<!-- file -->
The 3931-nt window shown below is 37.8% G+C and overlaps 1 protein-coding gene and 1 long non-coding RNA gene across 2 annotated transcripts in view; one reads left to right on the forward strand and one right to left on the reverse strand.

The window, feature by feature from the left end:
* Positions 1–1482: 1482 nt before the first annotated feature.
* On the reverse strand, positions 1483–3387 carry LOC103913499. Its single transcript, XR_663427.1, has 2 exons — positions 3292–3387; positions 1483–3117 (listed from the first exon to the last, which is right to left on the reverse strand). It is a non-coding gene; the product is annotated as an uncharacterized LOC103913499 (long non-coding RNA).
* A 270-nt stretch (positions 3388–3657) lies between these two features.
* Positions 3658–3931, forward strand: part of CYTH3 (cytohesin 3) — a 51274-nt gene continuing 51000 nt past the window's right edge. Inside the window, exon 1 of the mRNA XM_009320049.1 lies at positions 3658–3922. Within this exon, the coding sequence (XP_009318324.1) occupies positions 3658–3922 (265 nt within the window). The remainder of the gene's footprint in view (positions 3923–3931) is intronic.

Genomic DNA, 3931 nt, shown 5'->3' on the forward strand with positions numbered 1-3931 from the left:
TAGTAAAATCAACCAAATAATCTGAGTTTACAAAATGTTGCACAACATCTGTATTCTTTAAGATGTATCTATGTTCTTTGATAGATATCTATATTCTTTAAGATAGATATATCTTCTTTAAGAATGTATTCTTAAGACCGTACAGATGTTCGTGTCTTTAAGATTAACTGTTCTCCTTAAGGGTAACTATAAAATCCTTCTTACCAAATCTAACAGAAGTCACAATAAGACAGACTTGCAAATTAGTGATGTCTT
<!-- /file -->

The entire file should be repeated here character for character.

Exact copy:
The 3931-nt window shown below is 37.8% G+C and overlaps 1 protein-coding gene and 1 long non-coding RNA gene across 2 annotated transcripts in view; one reads left to right on the forward strand and one right to left on the reverse strand.

The window, feature by feature from the left end:
* Positions 1–1482: 1482 nt before the first annotated feature.
* On the reverse strand, positions 1483–3387 carry LOC103913499. Its single transcript, XR_663427.1, has 2 exons — positions 3292–3387; positions 1483–3117 (listed from the first exon to the last, which is right to left on the reverse strand). It is a non-coding gene; the product is annotated as an uncharacterized LOC103913499 (long non-coding RNA).
* A 270-nt stretch (positions 3388–3657) lies between these two features.
* Positions 3658–3931, forward strand: part of CYTH3 (cytohesin 3) — a 51274-nt gene continuing 51000 nt past the window's right edge. Inside the window, exon 1 of the mRNA XM_009320049.1 lies at positions 3658–3922. Within this exon, the coding sequence (XP_009318324.1) occupies positions 3658–3922 (265 nt within the window). The remainder of the gene's footprint in view (positions 3923–3931) is intronic.

Genomic DNA, 3931 nt, shown 5'->3' on the forward strand with positions numbered 1-3931 from the left:
TAGTAAAATCAACCAAATAATCTGAGTTTACAAAATGTTGCACAACATCTGTATTCTTTAAGATGTATCTATGTTCTTTGATAGATATCTATATTCTTTAAGATAGATATATCTTCTTTAAGAATGTATTCTTAAGACCGTACAGATGTTCGTGTCTTTAAGATTAACTGTTCTCCTTAAGGGTAACTATAAAATCCTTCTTACCAAATCTAACAGAAGTCACAATAAGACAGACTTGCAAATTAGTGATGTCTT